Tag Archives: ISP

Cable provider truths

Jonelle Marte’s detailed article, 10 Things Cable Companies Won’t Tell You is an up-to-date summary of the cable TV industry. It’s worth reading if you are a cable customer or potential customer.

Cable companies can provide 3 services:

  1. middlemen between content owners and consumers;
  2. broadband Internet service providers;
  3. telephone access to the PSTN (public switched telephone network).

As I mentioned recently, they will be forced to unbundle their services. I expect that content from the Internet will force them to unbundle video content first. The only question is, when?

Visit my website: http://russbellew.com
© Russ Bellew · Fort Lauderdale, Florida, USA · phone 954 873-4695

Net neutrality in a bandwidth-limited Internet

The phrase “net neutrality’ was coined by Tim Wu, the author of The Master Switch: The Rise and Fall of Information Empires, to describe a so-called open Internet in which all packets from all users are treated equally. Sounds fair, doesn’t it?

I’ve managed corporate networks since 1987. When all clients were the same, treating their packets equally made sense. As videoconferencing and VoIP (Voice over Internet Protocol) traffic joined these networks, latency caused frozen video frames and dropouts in VoIP telephone conversations — all verboten in a business environment. One cure is to implement QoS (Quality Of Service) across the enterprise. Packets that are time-sensitive are created with a QoS field that asks routers that these packets go to the front of the line when packets queue for routing. In private networks, where IT departments control which stations and apps create packets with high priority, implementing QoS works nicely.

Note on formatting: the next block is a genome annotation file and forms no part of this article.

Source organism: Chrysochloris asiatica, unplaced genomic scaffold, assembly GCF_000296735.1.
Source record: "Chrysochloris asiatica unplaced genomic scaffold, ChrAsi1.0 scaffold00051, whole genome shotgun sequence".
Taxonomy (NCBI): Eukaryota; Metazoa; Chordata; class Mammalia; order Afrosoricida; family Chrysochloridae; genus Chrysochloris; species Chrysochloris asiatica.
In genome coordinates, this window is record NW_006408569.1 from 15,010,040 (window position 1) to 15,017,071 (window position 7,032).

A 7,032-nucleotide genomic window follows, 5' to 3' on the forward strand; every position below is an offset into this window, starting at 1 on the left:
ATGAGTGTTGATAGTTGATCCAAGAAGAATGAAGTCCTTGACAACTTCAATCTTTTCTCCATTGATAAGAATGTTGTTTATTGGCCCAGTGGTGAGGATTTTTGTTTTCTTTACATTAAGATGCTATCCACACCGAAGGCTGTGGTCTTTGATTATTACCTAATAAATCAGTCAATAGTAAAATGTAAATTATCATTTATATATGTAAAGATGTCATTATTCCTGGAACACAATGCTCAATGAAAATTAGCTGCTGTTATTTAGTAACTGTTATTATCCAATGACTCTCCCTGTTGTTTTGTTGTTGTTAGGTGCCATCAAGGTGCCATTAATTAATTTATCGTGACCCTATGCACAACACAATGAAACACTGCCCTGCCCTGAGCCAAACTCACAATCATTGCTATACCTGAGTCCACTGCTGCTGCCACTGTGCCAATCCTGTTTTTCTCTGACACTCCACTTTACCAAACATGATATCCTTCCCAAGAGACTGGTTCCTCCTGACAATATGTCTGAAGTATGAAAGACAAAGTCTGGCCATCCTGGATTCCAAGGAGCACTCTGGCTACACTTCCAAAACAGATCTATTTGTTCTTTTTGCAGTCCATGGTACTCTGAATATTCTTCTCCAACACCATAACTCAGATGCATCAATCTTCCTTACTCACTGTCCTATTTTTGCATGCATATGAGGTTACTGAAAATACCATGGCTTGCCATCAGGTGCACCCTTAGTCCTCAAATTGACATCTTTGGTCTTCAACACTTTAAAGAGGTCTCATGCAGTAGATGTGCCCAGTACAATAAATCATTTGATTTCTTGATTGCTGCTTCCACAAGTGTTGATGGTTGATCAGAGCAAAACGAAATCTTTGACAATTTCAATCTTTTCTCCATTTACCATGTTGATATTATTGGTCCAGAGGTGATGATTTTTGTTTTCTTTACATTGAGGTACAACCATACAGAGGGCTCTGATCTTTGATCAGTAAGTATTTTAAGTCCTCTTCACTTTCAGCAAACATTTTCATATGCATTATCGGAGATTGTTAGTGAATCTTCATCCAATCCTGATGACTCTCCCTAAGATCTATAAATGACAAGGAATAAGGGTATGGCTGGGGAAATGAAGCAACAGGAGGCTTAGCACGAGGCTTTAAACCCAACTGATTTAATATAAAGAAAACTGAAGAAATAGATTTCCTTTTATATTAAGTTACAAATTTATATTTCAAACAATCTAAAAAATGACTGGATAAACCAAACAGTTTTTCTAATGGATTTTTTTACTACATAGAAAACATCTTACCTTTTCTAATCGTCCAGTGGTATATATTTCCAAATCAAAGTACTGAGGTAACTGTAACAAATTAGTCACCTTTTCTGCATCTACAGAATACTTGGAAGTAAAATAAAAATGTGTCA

MUSE QoS
MUSE QoS architecture
IGMP = Internet Group Management Protocol
ASP = Application service provider
NSP = Network service provider

The Internet is anything but private. If all Internet routers accommodate QoS, is it sensible to assign the same high priority to packets carrying real-time heart surgery, HD video of Rocky XXII, and people playing online games?

The Internet will never be a boundless resource, so from a technical point of view it’s sensible to implement QoS. Who will pay for priority handling? If Netflix were to pay a premium for preferential handling of its streaming video packets, it could hurt the cable TV providers, so the cable TV industry piously supports net neutrality. Any argument against enabling QoS is purely political, and opens a Pandora’s box that revolves around the question, “What IS the Internet?”, or “What do we wish the Internet to become?”

Visit my website: http://russbellew.com
© Russ Bellew · Fort Lauderdale, Florida, USA · phone 954 873-4695

Use two ISPs to improve speed and reliability

For mission critical applications, having two ISPs makes sense.  

Many of today’s cars are rolling computer networks